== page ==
4-DSCF3186Since the wood was in the snow, it was pretty wet. I went ahead and built the signs, but then I had to allow them to air dry overnight before I could paint them.

7-DSCF3197When they were dry, the assembly line really got moving. I made five more than I needed to fill orders because I knew we were in for more frigid weather and the idea of digging for more wood was/is definitely not appealing.

Enjoy!

Cutter Quilt Knapsack

knapsack 7Cutter Quilt Knapsack

I made this project last year, but I never posted it on my blog. I had cut pieces to make a few more, but didn’t get around to finishing them. Since the weather has turned frigid again, it’s the perfect time to pull them out and complete them. That’s what I’m working on today.

Stitch up a shabby chic knapsack using an old worn quilt that is no longer useable as it was originally intended. This quick-to-sew project is designed with exposed seams, giving it a charming scrappy appearance. If you would like to give this project a shot, here is my tutorial.

Things You Will Need:

Old worn quilt
1/8 yard muslin
Measuring tape
Scissors
Sewing machine
Straight pins
40-inch cord of your choice
Bodkin or large safety pin
Button, velcro or snap

2-DSCF1107Cut knapsack pieces from an old cutter quilt:

Body-(2) 15-inch-tall by 17-inch-wide
Pocket and Flap-(1 each) 7-inch-square
Handle Loop-(1) 2-inch-wide by 8-inch-long
Straps-(2) 2-inch-wide by 36-inch-long

From muslin, cut one 4-inch-wide by 32-inch long strip for the drawstring casing.

Top stitch around all the cutter quilt pieces 1/4 inch from the edges. This will secure the layers of the quilt together.

knapsack 1Lay one body rectangle on your work surface with the right side facing up and the long edges running horizontal. This rectangle will be the front of the knapsack. The long edges are the top and bottom edges of your knapsack. Place the pocket square on the rectangle with the right side facing up. Position the bottom edge of the pocket 2 1/2 inches above the bottom edge of the rectangle. Center the sides of the pocket between the sides of the rectangle. Top stitch the sides and bottom of the pocket, 1/4 inch from the edge, connecting it to the rectangle. Note: The edges will be exposed throughout the project unless otherwise instructed.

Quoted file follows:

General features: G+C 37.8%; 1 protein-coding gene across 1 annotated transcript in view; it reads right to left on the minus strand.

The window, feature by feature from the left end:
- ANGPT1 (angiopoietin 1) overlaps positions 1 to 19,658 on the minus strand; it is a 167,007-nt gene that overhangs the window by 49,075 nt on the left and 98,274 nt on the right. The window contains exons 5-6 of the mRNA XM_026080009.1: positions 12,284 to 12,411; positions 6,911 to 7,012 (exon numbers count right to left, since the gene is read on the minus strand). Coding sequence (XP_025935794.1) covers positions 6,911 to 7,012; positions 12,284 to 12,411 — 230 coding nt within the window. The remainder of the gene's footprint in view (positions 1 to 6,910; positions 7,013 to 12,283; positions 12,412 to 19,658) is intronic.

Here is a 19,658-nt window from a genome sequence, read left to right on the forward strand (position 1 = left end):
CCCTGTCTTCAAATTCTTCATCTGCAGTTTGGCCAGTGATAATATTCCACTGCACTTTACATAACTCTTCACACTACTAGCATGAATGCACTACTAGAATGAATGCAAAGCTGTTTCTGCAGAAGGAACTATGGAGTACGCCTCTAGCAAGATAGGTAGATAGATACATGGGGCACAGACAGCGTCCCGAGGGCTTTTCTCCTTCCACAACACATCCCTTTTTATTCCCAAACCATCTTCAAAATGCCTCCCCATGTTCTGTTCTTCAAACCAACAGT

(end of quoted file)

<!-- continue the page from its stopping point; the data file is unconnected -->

Place the two body rectangles together with the right sides facing out. Align the edges. Cut a 3-inch square from both bottom corners, through all thicknesses. Pin the side and bottom edges. Do not pin the cut out square corners. Sew the pinned edges using a 1/4-inch seam allowance.

knapsack 2Open a corner and diagonally squeeze the opening. Match the side seam with the bottom seam, with the right sides facing out. Pin the edges together. Sew the pinned edge using a 1/4-inch seam allowance. This creates a boxed corner. Repeat on the remaining bottom corner of the knapsack.

knapsack 3Lay the knapsack body on your work surface with the back facing up. Measure in 3/4 inch from one bottom corner. Place one end of a strap on the bottom seam at this measurement. Pin to hold. Pin an end of the remaining strap 3/4 inch in from the other bottom corner. Sew over the pinned ends using a 1/4-inch seam allowance.

knapsack 4Lay the knapsack body on your work surface with the back facing up once again. Find the center of the top edge. Stack the unsecured ends of the straps together and pin to the top edge of the body back. Pin an end of the handle loop on each side of the stacked straps. Center one edge of the flap square over the pinned loop and straps with the flap facing wrong side up. Fold the muslin casing strip in half with the long edges matching. Find the center of the casing length and pin the raw edges to the top edge of the knapsack’s back through all thicknesses. Continue to pin the raw edges of the casing around the top edge of the knapsack. You will have a gap between the ends of the casing on the front of the knapsack. Sew the pinned edge using a 1/4-inch seam allowance. Yes, all the layers make the back section quite thick, but it can be sewn through. A heavyduty (jean) needle is recommended.

knapsack 5Attach a bodkin or large safety pin to one end of a 40-inch length of cording. Thread the cording through the casing. Adjust the cording with an equal amount exposed from each opening of the casing. This is the drawstring closure for the knapsack.

knapsack 6Flip the flap over the top and to the front of the knapsack. Attach a button, velcro or snap to the front and flap of the knapsack to close.

knapsack 7(sigh) I love my machine and I used to love the buttonhole foot, but the finished one in the photo has a button/buttonhole closure. My sewing machine seems to have issues lately with making buttonholes, so the ones I am finishing today will have velcro closures with buttons for decoration. Since I’m sure Brother reads each and every one of my blogs with immense interest, Brother Sewing Machine company, I would be happy to test out new models. ;) LOL! Just saying…

Enjoy!